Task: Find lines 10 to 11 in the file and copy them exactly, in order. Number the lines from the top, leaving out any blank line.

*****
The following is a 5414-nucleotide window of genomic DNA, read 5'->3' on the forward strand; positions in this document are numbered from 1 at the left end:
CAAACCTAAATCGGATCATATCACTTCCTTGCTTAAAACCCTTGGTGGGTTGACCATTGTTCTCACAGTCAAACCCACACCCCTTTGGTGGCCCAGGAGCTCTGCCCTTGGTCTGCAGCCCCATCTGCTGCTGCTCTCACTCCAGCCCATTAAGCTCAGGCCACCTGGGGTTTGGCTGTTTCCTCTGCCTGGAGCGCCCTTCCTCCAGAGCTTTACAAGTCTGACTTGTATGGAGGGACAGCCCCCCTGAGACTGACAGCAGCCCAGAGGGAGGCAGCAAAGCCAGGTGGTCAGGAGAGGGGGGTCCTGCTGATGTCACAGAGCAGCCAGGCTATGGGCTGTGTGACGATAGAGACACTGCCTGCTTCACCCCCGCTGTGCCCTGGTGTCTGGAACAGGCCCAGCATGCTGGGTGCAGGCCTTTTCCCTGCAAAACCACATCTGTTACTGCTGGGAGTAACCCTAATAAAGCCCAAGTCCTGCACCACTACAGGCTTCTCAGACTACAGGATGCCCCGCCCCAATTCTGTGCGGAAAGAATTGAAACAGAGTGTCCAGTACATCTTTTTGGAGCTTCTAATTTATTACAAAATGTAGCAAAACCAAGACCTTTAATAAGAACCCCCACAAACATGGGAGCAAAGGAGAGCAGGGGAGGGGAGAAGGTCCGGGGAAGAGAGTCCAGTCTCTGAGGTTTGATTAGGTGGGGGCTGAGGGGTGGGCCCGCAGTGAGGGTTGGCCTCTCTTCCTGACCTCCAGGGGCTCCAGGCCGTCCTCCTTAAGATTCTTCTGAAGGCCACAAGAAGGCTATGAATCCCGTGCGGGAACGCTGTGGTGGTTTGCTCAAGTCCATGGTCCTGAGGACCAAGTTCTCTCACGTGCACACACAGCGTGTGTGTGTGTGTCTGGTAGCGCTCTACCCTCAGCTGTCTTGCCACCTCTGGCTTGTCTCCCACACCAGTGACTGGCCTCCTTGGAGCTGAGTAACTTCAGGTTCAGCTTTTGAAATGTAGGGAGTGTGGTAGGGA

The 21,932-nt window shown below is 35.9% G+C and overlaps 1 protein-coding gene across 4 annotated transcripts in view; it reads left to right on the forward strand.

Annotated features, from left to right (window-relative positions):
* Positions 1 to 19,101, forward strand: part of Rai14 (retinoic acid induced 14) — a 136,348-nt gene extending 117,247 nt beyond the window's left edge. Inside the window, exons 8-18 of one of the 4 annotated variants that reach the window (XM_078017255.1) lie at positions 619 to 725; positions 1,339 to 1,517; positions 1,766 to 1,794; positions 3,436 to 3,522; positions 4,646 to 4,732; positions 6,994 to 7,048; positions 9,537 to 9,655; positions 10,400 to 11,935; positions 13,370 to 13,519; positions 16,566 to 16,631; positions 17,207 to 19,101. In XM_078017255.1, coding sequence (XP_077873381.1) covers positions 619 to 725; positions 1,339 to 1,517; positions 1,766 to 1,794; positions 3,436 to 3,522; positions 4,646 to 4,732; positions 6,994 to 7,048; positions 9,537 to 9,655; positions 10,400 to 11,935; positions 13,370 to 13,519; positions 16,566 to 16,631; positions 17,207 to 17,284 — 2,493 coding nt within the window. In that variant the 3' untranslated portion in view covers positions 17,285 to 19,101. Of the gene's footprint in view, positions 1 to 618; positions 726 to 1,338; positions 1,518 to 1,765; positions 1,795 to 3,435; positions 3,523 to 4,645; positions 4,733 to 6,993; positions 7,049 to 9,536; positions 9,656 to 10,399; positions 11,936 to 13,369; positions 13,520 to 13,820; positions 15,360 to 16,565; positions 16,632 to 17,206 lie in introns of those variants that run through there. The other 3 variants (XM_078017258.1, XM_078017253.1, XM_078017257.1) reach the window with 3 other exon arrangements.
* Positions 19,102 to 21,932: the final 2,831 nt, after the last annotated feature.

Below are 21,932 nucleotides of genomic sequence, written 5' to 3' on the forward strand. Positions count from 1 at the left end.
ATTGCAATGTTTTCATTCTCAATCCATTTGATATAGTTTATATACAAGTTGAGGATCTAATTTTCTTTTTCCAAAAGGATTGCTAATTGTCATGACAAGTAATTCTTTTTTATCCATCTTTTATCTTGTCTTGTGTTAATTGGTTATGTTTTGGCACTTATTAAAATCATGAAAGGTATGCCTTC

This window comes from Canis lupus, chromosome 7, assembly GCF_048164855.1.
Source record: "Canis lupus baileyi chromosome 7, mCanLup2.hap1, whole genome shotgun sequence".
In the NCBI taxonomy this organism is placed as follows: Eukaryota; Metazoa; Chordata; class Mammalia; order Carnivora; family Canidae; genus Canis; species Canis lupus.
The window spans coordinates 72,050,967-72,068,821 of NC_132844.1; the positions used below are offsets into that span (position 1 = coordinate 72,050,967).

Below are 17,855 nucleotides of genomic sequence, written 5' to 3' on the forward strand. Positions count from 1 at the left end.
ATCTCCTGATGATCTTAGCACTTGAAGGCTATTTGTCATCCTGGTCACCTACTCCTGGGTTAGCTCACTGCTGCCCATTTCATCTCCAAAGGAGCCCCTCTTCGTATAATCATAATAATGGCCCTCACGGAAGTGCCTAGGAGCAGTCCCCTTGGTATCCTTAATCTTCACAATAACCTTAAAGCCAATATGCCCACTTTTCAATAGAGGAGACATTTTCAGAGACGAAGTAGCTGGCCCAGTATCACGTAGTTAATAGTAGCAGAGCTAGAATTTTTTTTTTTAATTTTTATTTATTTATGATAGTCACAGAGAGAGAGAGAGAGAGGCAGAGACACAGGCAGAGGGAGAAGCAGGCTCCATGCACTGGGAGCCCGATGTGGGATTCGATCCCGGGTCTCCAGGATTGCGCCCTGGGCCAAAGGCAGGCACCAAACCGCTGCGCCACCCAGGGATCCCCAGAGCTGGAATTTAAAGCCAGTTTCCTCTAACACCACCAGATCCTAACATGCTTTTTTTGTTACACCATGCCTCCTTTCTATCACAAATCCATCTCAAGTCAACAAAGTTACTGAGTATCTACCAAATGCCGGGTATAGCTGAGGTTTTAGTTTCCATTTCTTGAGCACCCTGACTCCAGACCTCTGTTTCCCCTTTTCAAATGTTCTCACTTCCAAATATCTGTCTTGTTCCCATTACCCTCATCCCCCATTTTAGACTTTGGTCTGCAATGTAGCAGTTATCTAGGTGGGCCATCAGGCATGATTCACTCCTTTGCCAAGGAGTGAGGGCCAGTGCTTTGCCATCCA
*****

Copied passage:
Source record: "Canis lupus baileyi chromosome 7, mCanLup2.hap1, whole genome shotgun sequence".
In the NCBI taxonomy this organism is placed as follows: Eukaryota; Metazoa; Chordata; class Mammalia; order Carnivora; family Canidae; genus Canis; species Canis lupus.